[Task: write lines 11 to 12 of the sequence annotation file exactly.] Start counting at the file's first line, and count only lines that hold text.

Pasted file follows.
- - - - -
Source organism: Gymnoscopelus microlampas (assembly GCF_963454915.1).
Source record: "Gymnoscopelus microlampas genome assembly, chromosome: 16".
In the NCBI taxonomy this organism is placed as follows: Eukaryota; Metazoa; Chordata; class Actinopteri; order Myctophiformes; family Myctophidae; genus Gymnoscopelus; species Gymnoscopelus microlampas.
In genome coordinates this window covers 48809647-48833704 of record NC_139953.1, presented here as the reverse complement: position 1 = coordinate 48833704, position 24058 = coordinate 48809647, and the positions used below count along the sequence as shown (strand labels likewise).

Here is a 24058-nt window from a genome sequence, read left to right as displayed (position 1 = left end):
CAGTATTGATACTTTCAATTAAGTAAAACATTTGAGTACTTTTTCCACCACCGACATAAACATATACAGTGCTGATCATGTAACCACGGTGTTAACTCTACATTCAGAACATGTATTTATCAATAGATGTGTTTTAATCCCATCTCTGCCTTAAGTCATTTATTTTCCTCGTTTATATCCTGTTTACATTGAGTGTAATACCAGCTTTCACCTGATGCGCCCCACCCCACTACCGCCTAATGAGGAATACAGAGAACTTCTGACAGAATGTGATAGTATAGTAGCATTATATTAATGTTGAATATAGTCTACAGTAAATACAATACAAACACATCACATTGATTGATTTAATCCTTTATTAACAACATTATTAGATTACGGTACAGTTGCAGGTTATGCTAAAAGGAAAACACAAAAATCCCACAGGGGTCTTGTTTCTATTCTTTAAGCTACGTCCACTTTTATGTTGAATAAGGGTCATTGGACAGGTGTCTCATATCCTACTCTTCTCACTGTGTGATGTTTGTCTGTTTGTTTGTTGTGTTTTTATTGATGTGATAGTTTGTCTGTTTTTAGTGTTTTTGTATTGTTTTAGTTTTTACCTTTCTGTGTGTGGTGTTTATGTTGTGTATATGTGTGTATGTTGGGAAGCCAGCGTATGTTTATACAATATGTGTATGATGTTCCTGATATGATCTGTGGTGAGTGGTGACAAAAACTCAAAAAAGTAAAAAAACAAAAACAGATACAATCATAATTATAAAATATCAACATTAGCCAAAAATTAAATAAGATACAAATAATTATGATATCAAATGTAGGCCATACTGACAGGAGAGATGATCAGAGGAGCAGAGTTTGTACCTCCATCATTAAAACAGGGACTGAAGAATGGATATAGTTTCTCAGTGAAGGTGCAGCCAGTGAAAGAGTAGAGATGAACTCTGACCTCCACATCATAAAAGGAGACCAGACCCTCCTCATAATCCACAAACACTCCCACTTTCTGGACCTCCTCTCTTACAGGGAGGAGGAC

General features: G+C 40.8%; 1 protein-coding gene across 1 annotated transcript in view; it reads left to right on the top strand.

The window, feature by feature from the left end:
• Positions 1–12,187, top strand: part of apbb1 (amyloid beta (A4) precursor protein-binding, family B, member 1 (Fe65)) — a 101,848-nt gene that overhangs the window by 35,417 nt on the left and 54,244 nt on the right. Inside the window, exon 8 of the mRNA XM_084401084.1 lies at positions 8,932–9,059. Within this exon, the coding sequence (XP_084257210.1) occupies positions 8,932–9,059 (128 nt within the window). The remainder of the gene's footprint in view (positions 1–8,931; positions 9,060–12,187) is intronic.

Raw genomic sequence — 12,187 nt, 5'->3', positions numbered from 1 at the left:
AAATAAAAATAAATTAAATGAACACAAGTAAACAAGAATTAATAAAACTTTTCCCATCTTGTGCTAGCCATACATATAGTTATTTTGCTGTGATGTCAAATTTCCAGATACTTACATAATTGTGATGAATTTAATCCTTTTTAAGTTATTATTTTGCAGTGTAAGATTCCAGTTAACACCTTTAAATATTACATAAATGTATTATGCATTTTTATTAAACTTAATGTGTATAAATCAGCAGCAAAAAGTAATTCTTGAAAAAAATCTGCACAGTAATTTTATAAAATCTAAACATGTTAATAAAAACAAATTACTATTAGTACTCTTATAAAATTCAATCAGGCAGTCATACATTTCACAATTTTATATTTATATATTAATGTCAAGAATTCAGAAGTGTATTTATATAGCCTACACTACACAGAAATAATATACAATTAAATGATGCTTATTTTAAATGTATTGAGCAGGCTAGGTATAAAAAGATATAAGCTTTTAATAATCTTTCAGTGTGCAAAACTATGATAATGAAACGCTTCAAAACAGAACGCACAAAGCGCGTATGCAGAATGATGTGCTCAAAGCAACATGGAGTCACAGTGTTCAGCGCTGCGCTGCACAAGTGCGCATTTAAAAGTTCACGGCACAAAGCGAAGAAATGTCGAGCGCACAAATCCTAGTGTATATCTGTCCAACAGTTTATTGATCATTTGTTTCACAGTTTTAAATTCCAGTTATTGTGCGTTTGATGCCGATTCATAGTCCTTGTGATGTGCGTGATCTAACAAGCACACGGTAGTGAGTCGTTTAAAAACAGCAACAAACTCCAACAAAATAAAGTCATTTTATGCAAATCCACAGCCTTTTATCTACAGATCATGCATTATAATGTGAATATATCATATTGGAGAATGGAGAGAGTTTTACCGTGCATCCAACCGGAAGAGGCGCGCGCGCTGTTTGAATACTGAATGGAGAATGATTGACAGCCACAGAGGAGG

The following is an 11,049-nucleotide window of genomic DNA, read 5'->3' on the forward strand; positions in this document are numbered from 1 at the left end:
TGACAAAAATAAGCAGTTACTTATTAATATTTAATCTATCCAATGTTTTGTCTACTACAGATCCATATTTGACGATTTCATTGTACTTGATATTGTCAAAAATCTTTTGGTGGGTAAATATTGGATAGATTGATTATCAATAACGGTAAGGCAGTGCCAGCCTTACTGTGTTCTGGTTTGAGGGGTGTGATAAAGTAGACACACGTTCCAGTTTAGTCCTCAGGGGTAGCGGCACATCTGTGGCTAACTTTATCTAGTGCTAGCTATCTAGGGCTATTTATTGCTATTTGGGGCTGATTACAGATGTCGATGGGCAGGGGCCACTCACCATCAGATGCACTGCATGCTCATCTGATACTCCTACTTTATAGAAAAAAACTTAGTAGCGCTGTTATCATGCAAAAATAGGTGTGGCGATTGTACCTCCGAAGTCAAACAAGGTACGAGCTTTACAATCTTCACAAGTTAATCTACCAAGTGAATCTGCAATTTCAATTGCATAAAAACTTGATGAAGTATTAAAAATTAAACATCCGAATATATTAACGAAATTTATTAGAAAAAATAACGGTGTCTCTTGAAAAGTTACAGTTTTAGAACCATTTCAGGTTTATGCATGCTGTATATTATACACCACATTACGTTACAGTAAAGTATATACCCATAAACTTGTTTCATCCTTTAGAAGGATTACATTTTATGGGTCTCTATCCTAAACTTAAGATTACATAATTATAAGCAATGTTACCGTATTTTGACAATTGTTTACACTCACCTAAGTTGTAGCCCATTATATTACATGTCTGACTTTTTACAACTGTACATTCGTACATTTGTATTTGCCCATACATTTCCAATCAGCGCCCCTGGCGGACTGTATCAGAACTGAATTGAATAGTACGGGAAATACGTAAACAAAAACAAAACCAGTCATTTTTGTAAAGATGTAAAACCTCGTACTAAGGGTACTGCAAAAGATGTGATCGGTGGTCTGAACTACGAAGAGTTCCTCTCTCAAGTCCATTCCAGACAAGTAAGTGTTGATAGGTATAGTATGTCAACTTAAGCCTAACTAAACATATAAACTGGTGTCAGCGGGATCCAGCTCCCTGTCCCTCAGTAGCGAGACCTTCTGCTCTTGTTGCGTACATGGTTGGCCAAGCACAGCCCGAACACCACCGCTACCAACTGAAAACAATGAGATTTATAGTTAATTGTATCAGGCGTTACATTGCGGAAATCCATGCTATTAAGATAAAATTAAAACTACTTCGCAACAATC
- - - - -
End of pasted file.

AAATAAAAATAAATTAAATGAACACAAGTAAACAAGAATTAATAAAACTTTTCCCATCTTGTGCTAGCCATACATATAGTTATTTTGCTGTGATGTCAAATTTCCAGATACTTACATAATTGTGATGAATTTAATCCTTTTTAAGTTATTATTTTGCAGTGTAAGATTCCAGTTAACACCTTTAAATATTACATAAATGTATTATGCATTTTTATTAAACTTAATGTGTATAAATCAGCAGCAAAAAGTAATTCTTGAAAAAAATCTGCACAGTAATTTTATAAAATCTAAACATGTTAATAAAAACAAATTACTATTAGTACTCTTATAAAATTCAATCAGGCAGTCATACATTTCACAATTTTATATTTATATATTAATGTCAAGAATTCAGAAGTGTATTTATATAGCCTACACTACACAGAAATAATATACAATTAAATGATGCTTATTTTAAATGTATTGAGCAGGCTAGGTATAAAAAGATATAAGCTTTTAATAATCTTTCAGTGTGCAAAACTATGATAATGAAACGCTTCAAAACAGAACGCACAAAGCGCGTATGCAGAATGATGTGCTCAAAGCAACATGGAGTCACAGTGTTCAGCGCTGCGCTGCACAAGTGCGCATTTAAAAGTTCACGGCACAAAGCGAAGAAATGTCGAGCGCACAAATCCTAGTGTATATCTGTCCAACAGTTTATTGATCATTTGTTTCACAGTTTTAAATTCCAGTTATTGTGCGTTTGATGCCGATTCATAGTCCTTGTGATGTGCGTGATCTAACAAGCACACGGTAGTGAGTCGTTTAAAAACAGCAACAAACTCCAACAAAATAAAGTCATTTTATGCAAATCCACAGCCTTTTATCTACAGATCATGCATTATAATGTGAATATATCATATTGGAGAATGGAGAGAGTTTTACCGTGCATCCAACCGGAAGAGGCGCGCGCGCTGTTTGAATACTGAATGGAGAATGATTGACAGCCACAGAGGAGG

The following is an 11,049-nucleotide window of genomic DNA, read 5'->3' on the forward strand; positions in this document are numbered from 1 at the left end: